MacFarlane Partners Chairman and CEO Victor MacFarlane has a knack for leading the way. He started his real estate investment management company in 1987, and by 1996, he placed himself and others into even more exclusive company, forming the first institutional real estate fund focused on the inner city: a $50M joint venture between him, NBA legend Magic Johnson and the California Public Employees' Retirement System.
Alongside Johnson, MacFarlane had shown CalPERS and subsequent clients that the density of urban areas supported buying power at least equal to that found in suburban communities. Since then, MacFarlane Partners expanded that fund and raised others based on the same philosophy, even starting an emerging managers fund that helped grow Washington, D.C.-based Jair Lynch Real Estate Partners into the force it is today.
About $13B in investment later and fresh off the completion of its Park Fifth and Trademark buildings in downtown LA, MacFarlane Partners' goals of revitalizing urban communities and earning solid returns — while preventing displacement — are much the same as they have ever been.
"Every once in a while we do a straight-up, plain-vanilla deal," MacFarlane said. "But not very often." — Dean Boerner
A Nigerian immigrant who received his bachelor’s degree from New York University, Buwa Binitie founded an affordable housing company in D.C. in 2006. His firm, Dantes Partners, has grown from building one- and- two-unit projects into one of the largest affordable housing developers in the region.
The firm has built roughly 2,400 units in neighborhoods throughout D.C., and Binitie said it is now working on deals that could bring its portfolio to more than 4,000 units, including a large property in New York City. Dantes Partners has completed projects in Shaw, Brookland, West End, Columbia Heights, and it is currently working on projects in Mount Vernon Triangle, Southeast D.C. and the H Street corridor.
Binitie also serves as chairman of the board for the D.C. Housing Finance Agency, which provides financing for the development and preservation of affordable housing. In addition to helping transform neighborhoods and provide affordable housing for the D.C. community, Binitie said he is proud of the jobs he has created for other African Americans in commercial real estate.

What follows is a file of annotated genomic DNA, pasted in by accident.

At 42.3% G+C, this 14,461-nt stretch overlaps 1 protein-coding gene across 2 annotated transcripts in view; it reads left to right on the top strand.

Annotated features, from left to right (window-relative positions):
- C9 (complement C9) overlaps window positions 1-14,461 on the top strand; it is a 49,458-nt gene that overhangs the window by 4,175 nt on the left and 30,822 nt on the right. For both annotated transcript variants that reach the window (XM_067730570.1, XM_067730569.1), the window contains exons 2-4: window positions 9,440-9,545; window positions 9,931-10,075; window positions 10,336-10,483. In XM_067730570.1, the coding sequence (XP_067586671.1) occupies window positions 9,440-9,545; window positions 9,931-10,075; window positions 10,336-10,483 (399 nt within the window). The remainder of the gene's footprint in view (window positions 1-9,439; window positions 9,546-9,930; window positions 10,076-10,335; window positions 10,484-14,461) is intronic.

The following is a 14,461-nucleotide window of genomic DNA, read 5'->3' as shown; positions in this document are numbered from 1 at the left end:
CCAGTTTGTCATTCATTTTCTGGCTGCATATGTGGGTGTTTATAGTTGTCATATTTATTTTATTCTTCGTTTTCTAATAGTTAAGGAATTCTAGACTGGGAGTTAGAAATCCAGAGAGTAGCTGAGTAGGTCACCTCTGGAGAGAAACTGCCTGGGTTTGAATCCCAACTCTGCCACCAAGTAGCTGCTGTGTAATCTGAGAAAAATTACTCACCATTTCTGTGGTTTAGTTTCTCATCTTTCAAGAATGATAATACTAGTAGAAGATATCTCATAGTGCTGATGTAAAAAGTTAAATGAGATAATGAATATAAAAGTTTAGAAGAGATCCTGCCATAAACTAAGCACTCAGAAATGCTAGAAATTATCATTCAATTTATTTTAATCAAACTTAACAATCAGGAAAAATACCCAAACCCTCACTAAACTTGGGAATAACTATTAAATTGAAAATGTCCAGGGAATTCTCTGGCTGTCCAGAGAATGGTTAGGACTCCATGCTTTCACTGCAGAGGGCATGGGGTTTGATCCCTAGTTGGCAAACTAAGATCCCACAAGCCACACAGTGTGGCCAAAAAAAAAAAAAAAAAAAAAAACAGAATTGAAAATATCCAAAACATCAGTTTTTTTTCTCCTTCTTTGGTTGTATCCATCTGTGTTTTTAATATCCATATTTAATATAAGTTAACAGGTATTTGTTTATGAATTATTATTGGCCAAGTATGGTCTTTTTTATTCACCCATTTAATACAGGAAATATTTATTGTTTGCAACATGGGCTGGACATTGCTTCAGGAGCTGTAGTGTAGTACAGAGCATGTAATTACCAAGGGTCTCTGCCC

“The most important thing I’m doing is creating jobs for people that look like me that ordinarily would not be able to find work in this industry because they don’t have the requisite background or the connections in this industry,” Binitie said. — Jon Banister
Quintin Primo’s great success came only after surviving tough times. He founded a boutique investment firm in 1988, only to see it driven onto the rocks by headwinds in the commercial real estate market of the early 1990s. The son of an Episcopal priest, he advised anyone suffering similar reverses to have faith, whether in karma or God.
“You walk through the gates of hell, and realize that you can emerge, you’re still alive, you’re intact,” he told the New York Times in 2010. “And if you’re an entrepreneur, you’ve learned a lesson.”
Primo used that education to build up his Capri Investment Group into one of Chicago’s premier firms. It has completed more than $13B in investment transactions in the past 25 years, and worldwide now has more than $6B in assets under management.
Forbes placed Primo on its Top 20 Richest African Americans in the World list, but besides achieving great wealth, he has also been an innovator, pioneering the use of mezzanine loans for small borrowers, and financing projects in neighborhoods, such as South Los Angeles, ignored by many other investors. — Brian Rogal
Aisha Glover feels a little self-conscious saying “that was me,” but in her stints in charge of economic development at the Brooklyn Navy Yard and now Newark, New Jersey, she has been the driving force behind some high-profile projects.
She has been with the Newark Alliance for a little over three years and, at the mayor’s request, ran point on the city’s attention-grabbing bid for Amazon HQ2, which ended up among Amazon's 20 finalists.
“It was a pivotal moment for this city and for us on the public or quasi-public side, when we realized how invested the private sector was in this city. They were the catalyst in mobilizing and dedicating resources for us getting on the top 20,” Glover said. “We thought, maybe we can continue this momentum and align it with Mayor [Ras] Baraka’s development strategy.”
She is now focused on the city’s land bank and on attracting new companies to Newark. She helped nurture the relationship with Mars-Wrigley, which is moving its North American HQ to Newark in March. She said front-end efforts to build relationships with companies is often overlooked but has become more important to economic development.
“It’s not just a real estate decision anymore.”
As the head of economic development at the Brooklyn Navy Yard, Glover helped lead the effort to open the first public-facing building, a visitor and exhibition center that offered the first real point of entry to a previously walled-off industrial park with 40 buildings and 4M SF. The project allowed people to enter and learn about the Navy Yard, and the park went from mid-70% occupancy to nearly 99% by the time she left. Now other cities are trying to mimic her success there.
“It was cool to be in manufacturing again,” she said. “Very early on, people were talking about the maker and artisanal community, with niche manufacturing. That became a model across the country, and even NYC is trying to match that success in industrial parks across the rest of the city.” — Matthew Rothstein
Four years after David Moody founded his Atlanta-based construction business, he began having panic attacks and uncontrolled muscle spasms. Doctors performed test after test and ruled out nightmare scenarios like cancer or neurological conditions.